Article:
This is clearly a contender for one of the best black metal albums ever put to record. The album only consists of four tracks which act more like movements in a classical piece of music rather than actual songs. Keyboards are put to greater use here to add layers of atmosphere. The result of having so few tracks is that there are no weak moments; each one stretches out for eternity and takes the listener on a journey to the time which modernity forgot. Varg's trade mark screech, although making an appearance, is used sparingly, preferring to let the music be the focus of the album. Production is perfect here as well, the drums blend well into the background to provide added texture and although the sound is warm, the guitars are harsh enough, and the playing competent enough to transcend the studio environment; they have a sharp cold element to them which the keyboards are able to build upon with more layers of atmosphere. The closing track is a 14 minute synth piece entitled "Tomhet" which stretches out across time and space and is a perfect way to close the timeless feel of this record.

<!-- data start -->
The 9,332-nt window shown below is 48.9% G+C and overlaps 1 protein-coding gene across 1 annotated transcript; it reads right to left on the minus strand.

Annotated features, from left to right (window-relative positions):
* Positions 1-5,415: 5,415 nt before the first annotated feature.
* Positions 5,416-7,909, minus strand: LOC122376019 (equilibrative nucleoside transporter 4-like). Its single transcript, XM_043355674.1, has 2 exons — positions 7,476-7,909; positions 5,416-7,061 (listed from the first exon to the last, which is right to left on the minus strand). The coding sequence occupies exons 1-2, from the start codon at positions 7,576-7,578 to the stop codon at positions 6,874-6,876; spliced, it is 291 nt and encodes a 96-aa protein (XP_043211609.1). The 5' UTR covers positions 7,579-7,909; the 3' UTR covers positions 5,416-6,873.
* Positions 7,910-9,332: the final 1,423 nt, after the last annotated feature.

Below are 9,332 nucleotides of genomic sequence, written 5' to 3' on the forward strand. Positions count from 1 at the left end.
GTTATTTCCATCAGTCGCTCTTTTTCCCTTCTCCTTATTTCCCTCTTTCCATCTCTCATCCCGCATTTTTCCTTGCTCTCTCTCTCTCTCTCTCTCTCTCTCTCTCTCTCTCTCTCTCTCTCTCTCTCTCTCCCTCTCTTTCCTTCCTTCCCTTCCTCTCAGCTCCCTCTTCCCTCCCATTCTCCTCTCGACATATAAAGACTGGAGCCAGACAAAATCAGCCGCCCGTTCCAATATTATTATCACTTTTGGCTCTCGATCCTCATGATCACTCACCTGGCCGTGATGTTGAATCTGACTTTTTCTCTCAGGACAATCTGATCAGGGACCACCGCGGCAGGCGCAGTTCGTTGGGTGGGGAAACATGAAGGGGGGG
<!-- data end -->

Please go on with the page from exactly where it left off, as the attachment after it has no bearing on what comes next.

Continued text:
This is an album designed to grab the listener's full attention; it is an album to be listened sparingly, on special occasions. The first few notes on the opener "Det Som En Gang Var" set the mood perfectly and send a clear message to the listener that they are listening to something seminal, and demands one's full attention. Not only does the music invoke this mood of an ancient spirituality, but the artwork courtesy of Norwegian artist Theodor Kitteslen, sums up the album perfectly. An ancient time, haunted by spirits, by plague, a time where humans were far from masters of the world, nature was respected and feared, where such trivial matters as morality did not exist, all that exists was the will, the instinct of survival. This release has also become a statement against Mayhem and the out and out brutality that composer Euronymous pursued. It has become an illustration of how black metal is not a quest for brutality, rather it uses brutality as a means of exploring some higher philosophical meaning, and that meaning has always centred around a rejection of modern values and an exploration of the past to find meaning. This album has its fair share of brutality, but it has more than that, it has an atmosphere that supervenes the brutal elements. Like Beethoven the playing is often not technical, and the riffs are often simple, but the moods explored are incredibly complex. It remains a shame therefore, that many black metal acts to follow took their cues from Mayhem and sought brutality and evil rather than seeking a deeper philosophical meaning in their compositions. That aside, this album represents the peak of black metal and should be purchased by anyone who claims to be a fan of this infamous music, it has dared to wonder what lies beyond good and evil, and it dares all who listen to it to do the same.